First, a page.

County sales tax revenues exceed projections

by Emmitt B. Feldner
of The Review staff

SHEBOYGAN – Through its first 11 months, the half-percent county sales tax has outpaced expectations.

County Administrator Adam Payne reported to the County Board at their Feb. 20 meeting on proceeds from the tax, which was implemented Jan. 1, 2017.

Because of the one-month lapse between the collection of the tax by the state Department of Revenue and the forwarding of the funds to the county, the report showed proceeds for the last 11 months of 2017. It also included the amount forward by the DOR to the county in January, which reflected sales tax collected in December.

For 11 months of 2017, Payne reported, the county collected $8,027,771.09 in sales tax.

The county had projected sales tax revenues of $6.75 million in the 2017 budget, which meant the county had a positive variance for the sales tax of $1,277,771.09.

The county took in another $617,611.68 in sales tax revenue in January, reflecting December collections, but that amount will be counted as 2018 revenue for budget purposes. The county budgeted for $9 million in sales tax revenues in 2018.

“The revenues are going directly to transportation and property tax relief as you intended,” Payne told the board.

The county sales tax was earmarked for road projects when it was approved by the County Board in 2016. That included $2.5 million in revenue sharing with cities, towns and villages for them to use for road and street projects.

The county also used roughly $1 million of the sales tax revenue for debt relief in an effort to reduce property taxes, county Finance Director Wendy Charnon told the supervisors.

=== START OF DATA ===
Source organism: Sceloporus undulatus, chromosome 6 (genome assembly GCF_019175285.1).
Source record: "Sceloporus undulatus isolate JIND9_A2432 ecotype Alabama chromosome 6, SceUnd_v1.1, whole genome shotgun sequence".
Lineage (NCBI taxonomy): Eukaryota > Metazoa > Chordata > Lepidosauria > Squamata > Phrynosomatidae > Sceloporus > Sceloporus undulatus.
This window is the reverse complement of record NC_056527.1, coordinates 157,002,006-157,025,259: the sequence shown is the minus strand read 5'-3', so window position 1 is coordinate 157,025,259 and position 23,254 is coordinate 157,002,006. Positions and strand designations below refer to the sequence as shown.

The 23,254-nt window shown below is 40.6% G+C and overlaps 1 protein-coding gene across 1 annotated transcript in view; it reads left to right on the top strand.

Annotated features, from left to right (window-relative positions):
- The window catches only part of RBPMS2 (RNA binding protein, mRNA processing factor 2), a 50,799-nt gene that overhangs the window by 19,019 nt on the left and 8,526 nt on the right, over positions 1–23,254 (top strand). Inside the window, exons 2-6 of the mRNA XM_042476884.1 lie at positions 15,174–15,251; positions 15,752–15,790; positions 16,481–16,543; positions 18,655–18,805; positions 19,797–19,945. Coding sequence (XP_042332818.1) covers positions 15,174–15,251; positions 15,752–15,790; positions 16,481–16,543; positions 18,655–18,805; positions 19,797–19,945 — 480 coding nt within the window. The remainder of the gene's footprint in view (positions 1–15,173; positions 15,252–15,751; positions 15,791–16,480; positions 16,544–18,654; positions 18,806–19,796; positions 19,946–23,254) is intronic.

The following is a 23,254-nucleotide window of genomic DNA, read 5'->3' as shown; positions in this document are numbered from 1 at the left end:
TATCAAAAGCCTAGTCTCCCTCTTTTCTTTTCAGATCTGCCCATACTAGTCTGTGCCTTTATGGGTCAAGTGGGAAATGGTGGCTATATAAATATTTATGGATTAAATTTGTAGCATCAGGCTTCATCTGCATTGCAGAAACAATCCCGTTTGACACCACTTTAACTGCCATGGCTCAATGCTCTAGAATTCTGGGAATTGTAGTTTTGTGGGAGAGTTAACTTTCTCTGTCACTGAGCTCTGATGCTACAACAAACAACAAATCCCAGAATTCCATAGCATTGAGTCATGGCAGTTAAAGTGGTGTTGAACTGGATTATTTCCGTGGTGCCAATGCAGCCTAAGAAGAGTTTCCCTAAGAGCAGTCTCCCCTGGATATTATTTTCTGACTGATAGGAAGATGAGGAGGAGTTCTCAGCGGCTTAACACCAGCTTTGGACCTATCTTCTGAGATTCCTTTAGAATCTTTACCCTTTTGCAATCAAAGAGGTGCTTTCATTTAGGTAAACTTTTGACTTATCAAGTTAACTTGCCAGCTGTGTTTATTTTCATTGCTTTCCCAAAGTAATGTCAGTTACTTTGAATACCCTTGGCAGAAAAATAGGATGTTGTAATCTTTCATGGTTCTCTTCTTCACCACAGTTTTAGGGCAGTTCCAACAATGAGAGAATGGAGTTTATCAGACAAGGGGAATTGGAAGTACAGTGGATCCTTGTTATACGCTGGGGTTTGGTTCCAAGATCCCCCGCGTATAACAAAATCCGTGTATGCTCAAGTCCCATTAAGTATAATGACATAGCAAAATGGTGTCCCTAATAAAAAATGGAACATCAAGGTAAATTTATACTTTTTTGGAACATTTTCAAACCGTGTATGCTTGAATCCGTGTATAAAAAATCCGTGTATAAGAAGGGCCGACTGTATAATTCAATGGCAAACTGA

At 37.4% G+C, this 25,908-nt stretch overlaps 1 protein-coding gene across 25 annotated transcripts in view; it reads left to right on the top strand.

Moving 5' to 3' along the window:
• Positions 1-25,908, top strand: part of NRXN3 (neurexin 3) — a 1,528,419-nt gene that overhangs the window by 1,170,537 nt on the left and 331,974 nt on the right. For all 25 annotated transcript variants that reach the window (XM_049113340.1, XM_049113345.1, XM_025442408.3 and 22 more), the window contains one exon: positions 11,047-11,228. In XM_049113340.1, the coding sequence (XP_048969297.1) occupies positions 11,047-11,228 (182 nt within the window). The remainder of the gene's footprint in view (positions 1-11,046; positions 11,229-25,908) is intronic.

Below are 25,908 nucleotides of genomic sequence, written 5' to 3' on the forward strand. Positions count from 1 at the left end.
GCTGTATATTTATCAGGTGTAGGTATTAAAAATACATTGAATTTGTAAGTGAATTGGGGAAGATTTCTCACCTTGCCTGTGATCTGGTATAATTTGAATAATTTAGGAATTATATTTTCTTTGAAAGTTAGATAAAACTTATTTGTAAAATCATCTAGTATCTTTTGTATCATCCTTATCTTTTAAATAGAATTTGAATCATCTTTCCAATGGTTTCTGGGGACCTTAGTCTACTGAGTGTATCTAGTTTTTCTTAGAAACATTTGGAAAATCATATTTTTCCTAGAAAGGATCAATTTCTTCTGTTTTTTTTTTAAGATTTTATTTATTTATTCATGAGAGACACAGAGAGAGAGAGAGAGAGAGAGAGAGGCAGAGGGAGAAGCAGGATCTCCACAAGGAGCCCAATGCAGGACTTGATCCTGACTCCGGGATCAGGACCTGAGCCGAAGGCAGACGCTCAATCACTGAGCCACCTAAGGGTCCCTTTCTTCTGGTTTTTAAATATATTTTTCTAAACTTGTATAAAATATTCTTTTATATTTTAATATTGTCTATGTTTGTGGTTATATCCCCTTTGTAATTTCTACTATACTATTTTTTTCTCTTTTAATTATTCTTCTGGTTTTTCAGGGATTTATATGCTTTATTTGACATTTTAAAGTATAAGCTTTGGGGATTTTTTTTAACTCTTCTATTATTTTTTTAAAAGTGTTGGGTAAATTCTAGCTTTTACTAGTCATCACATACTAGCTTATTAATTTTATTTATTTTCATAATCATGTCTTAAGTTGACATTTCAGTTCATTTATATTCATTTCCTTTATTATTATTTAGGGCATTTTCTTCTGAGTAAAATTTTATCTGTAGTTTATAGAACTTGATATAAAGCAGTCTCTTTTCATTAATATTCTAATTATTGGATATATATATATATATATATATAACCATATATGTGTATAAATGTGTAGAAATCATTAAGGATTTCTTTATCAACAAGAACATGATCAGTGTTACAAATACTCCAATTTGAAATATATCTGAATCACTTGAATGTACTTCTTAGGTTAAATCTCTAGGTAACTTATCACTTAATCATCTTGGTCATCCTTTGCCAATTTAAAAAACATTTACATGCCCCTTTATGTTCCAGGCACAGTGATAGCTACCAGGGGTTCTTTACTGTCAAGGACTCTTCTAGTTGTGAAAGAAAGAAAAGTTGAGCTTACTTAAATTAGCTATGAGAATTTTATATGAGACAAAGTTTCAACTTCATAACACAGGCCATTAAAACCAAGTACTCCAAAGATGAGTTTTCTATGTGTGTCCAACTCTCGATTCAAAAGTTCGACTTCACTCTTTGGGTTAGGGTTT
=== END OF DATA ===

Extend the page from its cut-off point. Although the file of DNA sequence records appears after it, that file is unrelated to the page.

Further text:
“It’s going into the fund balance for the transportation department,” Charnon said of the extra $1.277 million in revenues over the budgeted amount in 2017. That was in answer to a question from Supervisor Fay Uraynar.

“The additional money that went beyond the budgeted amount is going to support the transportation fund,” Board Chair Tom Wegner concurred.

Payne, in his report to the board, noted that work on the new $25 million transportation complex in the town of Plymouth is roughly 80 percent complete.

Equipment from the Elkhart Lake and Plymouth highway sheds, which are being consolidated into the new facility, is already being moved into the complex at the intersection of State 67 and County J.

He said the county should be able to take over the new building completely in the first week of April.

“Overall we’re under bud- get,” for the new complex, which will also replace the former Highway Department headquarters building in Sheboygan, Payne added.

He also reported that the county has fully recouped the cost of the Amsterdam Dunes property in the town of Holland purchase in 2014.

The county still has two lakefront residential lots for sale on the property and has more than $240,000 in funds on hand for the nature preserve property, which will include a wetlands mitigation bank.

“I think it’s fair to say Sheboygan County delivered,” Payne said of the Amsterdam Dunes project. “When is all is said and done we were going to break even but not only did we break even, we have funds to invest.”

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